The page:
Brackenridge Park: A Visit Back In Time, Texas' Most Historic

By David R. Holland, Contributor

SAN ANTONIO, TX -- There are times in today's world of glitzy, service-oriented $150 daily-fee courses, with GPS on the carts and rock music piped into the practice range, that one just longs for golf like it was played in the 1920s.

Do yourself a favor. Support your inner-city municipal. Find the most historic, old-style muny in your city and try it.

In the Alamo City, the choice is unmistakable -- Brackenridge Park Golf Course, designed by A.W. Tillinghast in 1916, it is the oldest public course in the State of Texas and was built by jailbird labor. Yep, Tillinghast is the guy who authored Baltusrol, Winged Foot, Bethpage and San Francisco CC.

It's short, 6,490 yards, and flat, but it has majestic old pecan trees and even some palm trees lining the fairways where many of the greats of golf have walked.

Texans Byron Nelson, Ben Hogan and Jimmy Demaret walked here. Hogan used it as a winter practice haven. Even Walter Hagen, Sam Snead and Arnold Palmer struck drives here, where the PGA Winter Tour was born. Juggs McSpadden posted the course record of 59 in 1955.

Recently inducted in to the Texas Golf Hall of Fame, Brackenridge is located near the heart of San Antonio in historic Brackenridge Park, and is the oldest of the six municipal golf courses.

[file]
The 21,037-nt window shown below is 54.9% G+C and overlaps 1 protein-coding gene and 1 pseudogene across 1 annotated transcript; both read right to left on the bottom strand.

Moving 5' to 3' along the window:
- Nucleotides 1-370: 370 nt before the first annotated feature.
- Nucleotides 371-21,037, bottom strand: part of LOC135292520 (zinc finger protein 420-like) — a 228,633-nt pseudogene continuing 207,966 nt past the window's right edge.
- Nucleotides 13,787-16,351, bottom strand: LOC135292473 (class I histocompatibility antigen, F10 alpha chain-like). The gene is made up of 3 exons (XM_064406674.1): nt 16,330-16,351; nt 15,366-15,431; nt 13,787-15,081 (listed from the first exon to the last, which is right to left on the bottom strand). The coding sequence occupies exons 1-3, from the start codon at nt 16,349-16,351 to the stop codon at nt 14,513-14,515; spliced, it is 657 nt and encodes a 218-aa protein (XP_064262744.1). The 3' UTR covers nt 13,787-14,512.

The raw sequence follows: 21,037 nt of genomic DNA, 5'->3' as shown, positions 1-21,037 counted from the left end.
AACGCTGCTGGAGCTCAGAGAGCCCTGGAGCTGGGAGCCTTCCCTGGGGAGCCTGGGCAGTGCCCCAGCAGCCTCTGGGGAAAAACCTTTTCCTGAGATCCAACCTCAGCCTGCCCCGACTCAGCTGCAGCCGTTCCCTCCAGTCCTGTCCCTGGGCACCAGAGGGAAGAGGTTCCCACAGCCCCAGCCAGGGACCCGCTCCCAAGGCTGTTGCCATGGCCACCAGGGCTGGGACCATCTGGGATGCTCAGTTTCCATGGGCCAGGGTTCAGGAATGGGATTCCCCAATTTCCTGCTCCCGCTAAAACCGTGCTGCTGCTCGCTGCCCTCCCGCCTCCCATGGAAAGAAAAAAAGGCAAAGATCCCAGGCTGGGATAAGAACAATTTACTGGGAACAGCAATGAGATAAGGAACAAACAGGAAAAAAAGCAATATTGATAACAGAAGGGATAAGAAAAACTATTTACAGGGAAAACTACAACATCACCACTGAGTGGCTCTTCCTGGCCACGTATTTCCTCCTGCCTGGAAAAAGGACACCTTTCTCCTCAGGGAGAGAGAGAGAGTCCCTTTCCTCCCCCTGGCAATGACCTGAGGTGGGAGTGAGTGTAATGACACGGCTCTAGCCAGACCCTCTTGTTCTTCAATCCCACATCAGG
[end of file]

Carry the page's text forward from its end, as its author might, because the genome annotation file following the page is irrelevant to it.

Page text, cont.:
"If you really want to experience the history of golf in Texas you must play this golf course once in your lifetime," said Bob Prentice of Corpus Christi. "From the time you step on the first tee, see old limestone starter's shack and read the commemorative plaque, you will feel the history. It's a hoot. There's even a smaller plaque on the starter's shack that talks about the new greens and tees and it's dated 1955."

The Texas Open began on this course in 1922 and was played here until 1959, a total of 21 times. Bob MacDonald won that first Texas open in 1922 with a 1-under-par 281. Wes Ellis won the final Texas Open by scoring 276.

Probably the most famous tournament played here came in 1955 when Mike Souchak set a PGA Tour record for 72 holes by shooting 257. It was a record that stood tall until just recently. Souchak's 60 shot in the first round stood until 1977 when Al Geiberger shot 59 at Colonial Country Club in Memphis.